• Let the pan cool before washing so it doesn’t warp. Never mix cold water and a hot pan…of any kind really. 

Stainless Steel Care Tips

  • Try to hand wash it when possible. The stakes aren’t as high here as they are for carbon steel, but it’ll keep your pan nice and shiny.
  • Don’t wash a hot pan with cold water. I know I said this already, but I thought I should say it again. Any pan can warp if you do this.

Do Chefs Prefer Carbon Steel or Stainless Steel?

Carbon steel pans are the cookware of choice for some chefs. Chefs trained in classic French cuisine are very fond of them. And if you want to make a stir fry to rival your local favorite restaurant, a carbon steel wok is your best bet.

Other chefs would wholeheartedly prefer stainless steel, though. 

Above all else, it’s important to remember that restaurant kitchens are much different environments than your average home kitchen. Their choice of cookware depends more on what’s efficient for the high volume of food they have to prepare than it depends on what’s “best”. After all,  what’s best is subjective, anyway. 

Focus on choosing the best pan for you, and you’ll always feel like a professional chef.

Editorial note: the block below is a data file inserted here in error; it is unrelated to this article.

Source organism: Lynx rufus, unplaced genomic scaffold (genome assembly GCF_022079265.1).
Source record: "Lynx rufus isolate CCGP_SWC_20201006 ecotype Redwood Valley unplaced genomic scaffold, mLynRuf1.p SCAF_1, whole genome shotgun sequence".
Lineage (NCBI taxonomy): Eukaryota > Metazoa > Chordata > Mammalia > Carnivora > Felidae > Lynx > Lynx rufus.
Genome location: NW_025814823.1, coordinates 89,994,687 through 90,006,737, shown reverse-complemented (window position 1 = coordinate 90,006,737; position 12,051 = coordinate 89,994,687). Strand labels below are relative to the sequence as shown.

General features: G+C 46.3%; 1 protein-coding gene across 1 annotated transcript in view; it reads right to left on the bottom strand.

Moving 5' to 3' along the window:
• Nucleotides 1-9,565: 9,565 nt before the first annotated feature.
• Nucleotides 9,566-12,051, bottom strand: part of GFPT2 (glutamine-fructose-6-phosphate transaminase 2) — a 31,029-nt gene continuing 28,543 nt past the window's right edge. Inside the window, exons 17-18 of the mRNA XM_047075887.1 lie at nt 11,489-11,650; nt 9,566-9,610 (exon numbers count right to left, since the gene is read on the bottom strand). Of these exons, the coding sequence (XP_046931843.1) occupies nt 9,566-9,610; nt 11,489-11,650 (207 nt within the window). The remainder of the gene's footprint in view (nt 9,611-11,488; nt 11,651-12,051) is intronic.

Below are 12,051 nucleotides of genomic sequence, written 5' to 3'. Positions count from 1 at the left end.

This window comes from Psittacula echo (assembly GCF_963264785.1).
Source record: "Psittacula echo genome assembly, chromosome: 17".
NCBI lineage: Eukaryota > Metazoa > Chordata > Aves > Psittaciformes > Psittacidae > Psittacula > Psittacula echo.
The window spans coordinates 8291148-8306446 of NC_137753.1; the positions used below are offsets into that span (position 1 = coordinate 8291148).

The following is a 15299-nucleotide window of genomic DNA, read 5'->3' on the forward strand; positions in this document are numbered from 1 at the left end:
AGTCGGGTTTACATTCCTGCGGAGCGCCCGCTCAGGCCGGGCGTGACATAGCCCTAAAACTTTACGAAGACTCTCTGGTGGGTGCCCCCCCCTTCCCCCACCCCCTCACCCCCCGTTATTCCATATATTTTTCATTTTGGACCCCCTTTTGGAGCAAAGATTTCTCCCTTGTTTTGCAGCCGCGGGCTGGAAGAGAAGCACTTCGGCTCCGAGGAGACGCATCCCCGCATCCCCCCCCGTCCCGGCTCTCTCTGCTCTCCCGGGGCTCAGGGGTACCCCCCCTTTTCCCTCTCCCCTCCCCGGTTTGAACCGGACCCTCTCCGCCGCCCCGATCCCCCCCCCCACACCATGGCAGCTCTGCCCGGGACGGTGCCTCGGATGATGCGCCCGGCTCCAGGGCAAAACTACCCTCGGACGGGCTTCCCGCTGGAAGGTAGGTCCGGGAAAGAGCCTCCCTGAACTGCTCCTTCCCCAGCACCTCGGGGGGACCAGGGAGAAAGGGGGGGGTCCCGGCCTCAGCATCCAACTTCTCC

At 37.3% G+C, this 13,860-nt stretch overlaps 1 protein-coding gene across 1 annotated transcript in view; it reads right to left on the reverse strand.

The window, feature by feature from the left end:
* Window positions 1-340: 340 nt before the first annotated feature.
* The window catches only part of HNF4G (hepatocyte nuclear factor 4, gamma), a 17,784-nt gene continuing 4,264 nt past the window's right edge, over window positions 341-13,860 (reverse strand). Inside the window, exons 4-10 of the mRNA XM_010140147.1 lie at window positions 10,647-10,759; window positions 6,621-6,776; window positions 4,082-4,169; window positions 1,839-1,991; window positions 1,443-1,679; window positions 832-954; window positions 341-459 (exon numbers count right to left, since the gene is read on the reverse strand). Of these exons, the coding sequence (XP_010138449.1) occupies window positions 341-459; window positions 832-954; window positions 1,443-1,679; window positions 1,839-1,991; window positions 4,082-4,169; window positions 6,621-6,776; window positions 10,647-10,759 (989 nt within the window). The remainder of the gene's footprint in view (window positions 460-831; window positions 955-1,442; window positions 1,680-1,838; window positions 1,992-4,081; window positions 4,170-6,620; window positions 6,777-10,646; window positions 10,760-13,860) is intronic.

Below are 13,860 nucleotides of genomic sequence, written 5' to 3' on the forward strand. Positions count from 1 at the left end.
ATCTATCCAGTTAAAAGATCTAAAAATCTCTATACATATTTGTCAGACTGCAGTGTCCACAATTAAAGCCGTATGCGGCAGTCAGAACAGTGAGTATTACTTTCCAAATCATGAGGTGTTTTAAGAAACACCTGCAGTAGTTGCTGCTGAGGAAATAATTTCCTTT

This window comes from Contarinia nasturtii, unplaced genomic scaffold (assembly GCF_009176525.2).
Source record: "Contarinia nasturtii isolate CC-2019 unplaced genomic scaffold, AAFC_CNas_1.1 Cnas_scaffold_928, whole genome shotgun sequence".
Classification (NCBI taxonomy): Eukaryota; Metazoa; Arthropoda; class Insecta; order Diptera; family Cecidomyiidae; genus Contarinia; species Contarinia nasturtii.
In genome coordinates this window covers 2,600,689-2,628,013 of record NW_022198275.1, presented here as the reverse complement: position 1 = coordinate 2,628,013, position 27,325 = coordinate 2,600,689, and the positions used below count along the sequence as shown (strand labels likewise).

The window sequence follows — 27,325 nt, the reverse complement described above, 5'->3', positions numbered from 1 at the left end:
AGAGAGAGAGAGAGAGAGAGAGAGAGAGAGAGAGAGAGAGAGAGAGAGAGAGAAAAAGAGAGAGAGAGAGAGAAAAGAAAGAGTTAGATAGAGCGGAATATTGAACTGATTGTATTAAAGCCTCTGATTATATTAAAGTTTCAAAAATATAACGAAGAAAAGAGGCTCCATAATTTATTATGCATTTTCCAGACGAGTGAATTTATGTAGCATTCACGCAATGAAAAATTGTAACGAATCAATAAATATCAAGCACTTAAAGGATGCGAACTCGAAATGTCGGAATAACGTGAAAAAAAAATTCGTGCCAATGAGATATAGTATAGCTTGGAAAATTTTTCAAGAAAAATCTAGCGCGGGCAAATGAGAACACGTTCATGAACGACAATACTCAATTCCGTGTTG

Side by side of a top view of a stainless steel skillet and a carbon steel skillet.

Is Carbon Steel Better than Stainless Steel? It depends!

Carbon steel is a good introductory option for someone looking to dip their toes into the water of cast iron. It’s also great if you find cast iron too clunky, but you still want something with its natural non-stick powers

But I wouldn’t necessarily put it above stainless steel due to its reactivity and maintenance demands. 

Ultimately, the answer will come down to the person who knows your cooking and cleaning habits best: you!

About Author

Tia Goodnight

Hey! I'm Tia, and I started this site to bring you the best information on all things kitchen so you can enjoy and elevate your everyday life.

I love trying new techniques and tools, living for the thrill of pulling off a new skill. On weekends you'll find me at the local farmer's markets or hosting friends and family for an evening of yard or card games and delicious food.

If you're looking for honest, real-world advice on all things kitchen and cooking, you're in the right place!